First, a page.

Geography ETDs

Publication Date

Spring 4-14-2017

Abstract

Concerns about water have been at the forefront of public conversation over the last few years, in no small part driven by situations like the drought in California. The drought prompted cities like Los Angeles to turn off public fountains, even though fountains have a very low resource impact. This interaction is more about what a fountain represents; particularly in dry regions, fountains have been used to display power, affluence, and social importance. It has been researched and is now taken for granted that public fountains are a public good, improving microclimates, reducing stress, and adding to the overall quality of a landscape. However, there has been little research done on understanding the experience of people who utilize fountain spaces, or how this is impacted by their social understanding of what those fountains represent. My research explores this relationship in order to better understand the role and value of fountains in modern society. My findings indicate three primary values are attached to fountains: a proxy for nature, an aesthetic landscape feature, or a site of relaxation. Fountains may evoke different values in green space versus urban contexts, and future work is needed at a broader range of locations.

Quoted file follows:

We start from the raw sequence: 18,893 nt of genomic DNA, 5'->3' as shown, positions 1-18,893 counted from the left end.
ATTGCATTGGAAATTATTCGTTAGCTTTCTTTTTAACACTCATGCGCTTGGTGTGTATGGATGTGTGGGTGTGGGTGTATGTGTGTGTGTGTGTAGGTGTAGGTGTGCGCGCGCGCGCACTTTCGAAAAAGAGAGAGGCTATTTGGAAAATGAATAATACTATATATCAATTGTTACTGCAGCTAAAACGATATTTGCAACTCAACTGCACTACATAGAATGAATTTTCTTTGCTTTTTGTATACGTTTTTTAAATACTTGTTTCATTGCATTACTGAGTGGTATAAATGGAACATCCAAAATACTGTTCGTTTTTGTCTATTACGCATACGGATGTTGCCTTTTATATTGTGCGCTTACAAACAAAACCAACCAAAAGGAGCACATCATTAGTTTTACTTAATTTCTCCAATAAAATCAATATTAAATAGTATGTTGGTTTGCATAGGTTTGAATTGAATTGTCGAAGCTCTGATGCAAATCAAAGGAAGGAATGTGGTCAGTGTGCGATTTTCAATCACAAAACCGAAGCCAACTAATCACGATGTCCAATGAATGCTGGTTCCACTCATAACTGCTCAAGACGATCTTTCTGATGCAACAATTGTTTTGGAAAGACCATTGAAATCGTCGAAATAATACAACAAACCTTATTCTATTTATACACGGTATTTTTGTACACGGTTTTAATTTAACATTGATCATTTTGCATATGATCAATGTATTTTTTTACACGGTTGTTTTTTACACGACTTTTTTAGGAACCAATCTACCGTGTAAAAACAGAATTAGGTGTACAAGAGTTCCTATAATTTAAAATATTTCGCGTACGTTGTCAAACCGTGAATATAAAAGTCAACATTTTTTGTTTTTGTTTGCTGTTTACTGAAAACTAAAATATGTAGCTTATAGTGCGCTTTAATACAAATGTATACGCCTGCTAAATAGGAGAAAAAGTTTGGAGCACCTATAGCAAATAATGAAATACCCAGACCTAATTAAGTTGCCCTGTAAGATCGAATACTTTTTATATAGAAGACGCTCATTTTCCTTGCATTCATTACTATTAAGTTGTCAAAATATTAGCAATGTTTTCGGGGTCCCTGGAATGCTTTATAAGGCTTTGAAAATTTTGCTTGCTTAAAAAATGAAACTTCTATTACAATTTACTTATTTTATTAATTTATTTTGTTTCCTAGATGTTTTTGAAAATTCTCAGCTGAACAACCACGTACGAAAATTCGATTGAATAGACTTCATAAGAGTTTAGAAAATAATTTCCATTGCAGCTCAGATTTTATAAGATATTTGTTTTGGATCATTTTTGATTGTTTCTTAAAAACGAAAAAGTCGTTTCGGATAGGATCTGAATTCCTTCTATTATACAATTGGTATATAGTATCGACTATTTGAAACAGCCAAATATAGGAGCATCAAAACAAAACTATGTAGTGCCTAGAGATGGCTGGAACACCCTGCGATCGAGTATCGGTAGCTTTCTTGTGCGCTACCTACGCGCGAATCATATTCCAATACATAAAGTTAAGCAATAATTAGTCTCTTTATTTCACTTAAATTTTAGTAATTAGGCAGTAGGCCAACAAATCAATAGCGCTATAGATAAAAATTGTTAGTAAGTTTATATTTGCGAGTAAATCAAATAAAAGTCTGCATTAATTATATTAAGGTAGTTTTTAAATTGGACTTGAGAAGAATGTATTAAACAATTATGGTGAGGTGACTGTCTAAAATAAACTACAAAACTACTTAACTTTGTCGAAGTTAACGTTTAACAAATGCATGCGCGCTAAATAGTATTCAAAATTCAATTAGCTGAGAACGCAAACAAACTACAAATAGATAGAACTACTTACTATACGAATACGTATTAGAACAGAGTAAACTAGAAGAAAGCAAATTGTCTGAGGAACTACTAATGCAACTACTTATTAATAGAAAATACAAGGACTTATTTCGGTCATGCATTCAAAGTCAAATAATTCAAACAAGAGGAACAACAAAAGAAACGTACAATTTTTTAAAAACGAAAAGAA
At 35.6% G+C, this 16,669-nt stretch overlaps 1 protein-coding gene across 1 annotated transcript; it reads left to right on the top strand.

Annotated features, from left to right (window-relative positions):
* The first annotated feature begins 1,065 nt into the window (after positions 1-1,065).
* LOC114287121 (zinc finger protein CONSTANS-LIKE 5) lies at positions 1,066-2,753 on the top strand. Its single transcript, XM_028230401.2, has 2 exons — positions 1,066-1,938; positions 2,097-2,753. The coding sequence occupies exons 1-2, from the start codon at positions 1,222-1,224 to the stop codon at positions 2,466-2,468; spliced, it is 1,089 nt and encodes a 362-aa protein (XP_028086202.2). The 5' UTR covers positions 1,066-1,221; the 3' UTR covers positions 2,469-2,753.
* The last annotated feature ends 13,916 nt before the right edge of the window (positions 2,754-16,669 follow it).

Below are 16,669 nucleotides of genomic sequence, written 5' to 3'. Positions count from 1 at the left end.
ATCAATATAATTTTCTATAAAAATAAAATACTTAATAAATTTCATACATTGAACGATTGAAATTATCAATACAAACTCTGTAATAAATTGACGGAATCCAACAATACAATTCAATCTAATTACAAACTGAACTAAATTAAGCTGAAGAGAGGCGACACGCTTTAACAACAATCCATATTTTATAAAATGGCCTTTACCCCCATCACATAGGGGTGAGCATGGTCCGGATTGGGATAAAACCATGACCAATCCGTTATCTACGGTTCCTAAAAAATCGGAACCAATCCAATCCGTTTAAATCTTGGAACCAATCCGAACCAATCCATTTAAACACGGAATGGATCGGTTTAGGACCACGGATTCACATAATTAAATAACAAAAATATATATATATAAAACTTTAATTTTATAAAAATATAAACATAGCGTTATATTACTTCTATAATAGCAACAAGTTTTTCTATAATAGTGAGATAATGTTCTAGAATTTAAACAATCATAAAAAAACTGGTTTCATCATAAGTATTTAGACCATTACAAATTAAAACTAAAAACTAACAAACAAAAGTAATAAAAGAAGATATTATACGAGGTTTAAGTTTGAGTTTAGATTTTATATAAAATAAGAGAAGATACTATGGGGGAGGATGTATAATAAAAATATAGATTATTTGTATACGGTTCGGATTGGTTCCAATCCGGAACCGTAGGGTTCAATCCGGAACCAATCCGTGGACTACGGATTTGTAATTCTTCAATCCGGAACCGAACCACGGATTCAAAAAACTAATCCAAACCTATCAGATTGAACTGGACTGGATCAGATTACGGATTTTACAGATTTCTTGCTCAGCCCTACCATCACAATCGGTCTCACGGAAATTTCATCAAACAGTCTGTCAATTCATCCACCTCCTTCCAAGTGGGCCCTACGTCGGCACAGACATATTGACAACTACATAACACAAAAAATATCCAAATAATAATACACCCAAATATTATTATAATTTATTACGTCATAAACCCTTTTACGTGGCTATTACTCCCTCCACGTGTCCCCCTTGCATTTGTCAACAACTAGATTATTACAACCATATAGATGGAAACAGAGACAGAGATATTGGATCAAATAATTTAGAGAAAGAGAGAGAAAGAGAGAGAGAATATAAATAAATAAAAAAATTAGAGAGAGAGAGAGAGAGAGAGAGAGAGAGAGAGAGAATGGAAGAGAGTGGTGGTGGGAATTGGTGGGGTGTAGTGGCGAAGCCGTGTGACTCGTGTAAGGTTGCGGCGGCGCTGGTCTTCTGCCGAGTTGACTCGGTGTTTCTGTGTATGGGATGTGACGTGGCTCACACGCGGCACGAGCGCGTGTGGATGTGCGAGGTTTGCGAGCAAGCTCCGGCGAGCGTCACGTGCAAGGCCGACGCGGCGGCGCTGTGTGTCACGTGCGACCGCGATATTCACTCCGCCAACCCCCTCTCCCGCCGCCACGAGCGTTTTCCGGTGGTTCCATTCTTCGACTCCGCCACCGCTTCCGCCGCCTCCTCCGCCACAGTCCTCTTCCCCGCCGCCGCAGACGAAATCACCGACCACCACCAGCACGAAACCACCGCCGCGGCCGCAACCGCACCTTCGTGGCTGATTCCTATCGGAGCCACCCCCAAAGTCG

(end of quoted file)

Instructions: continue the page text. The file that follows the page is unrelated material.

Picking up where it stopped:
Degree Name

Geography

Department Name

Geography

Level of Degree

Masters

First Committee Member (Chair)

K. Maria D. Lane

Second Committee Member

Melinda Harm Benson

Third Committee Member

John Fleck

Document Type

Thesis

Language

English

Keywords

water, fountain, denver, albuquerque, landscape, qualitative research

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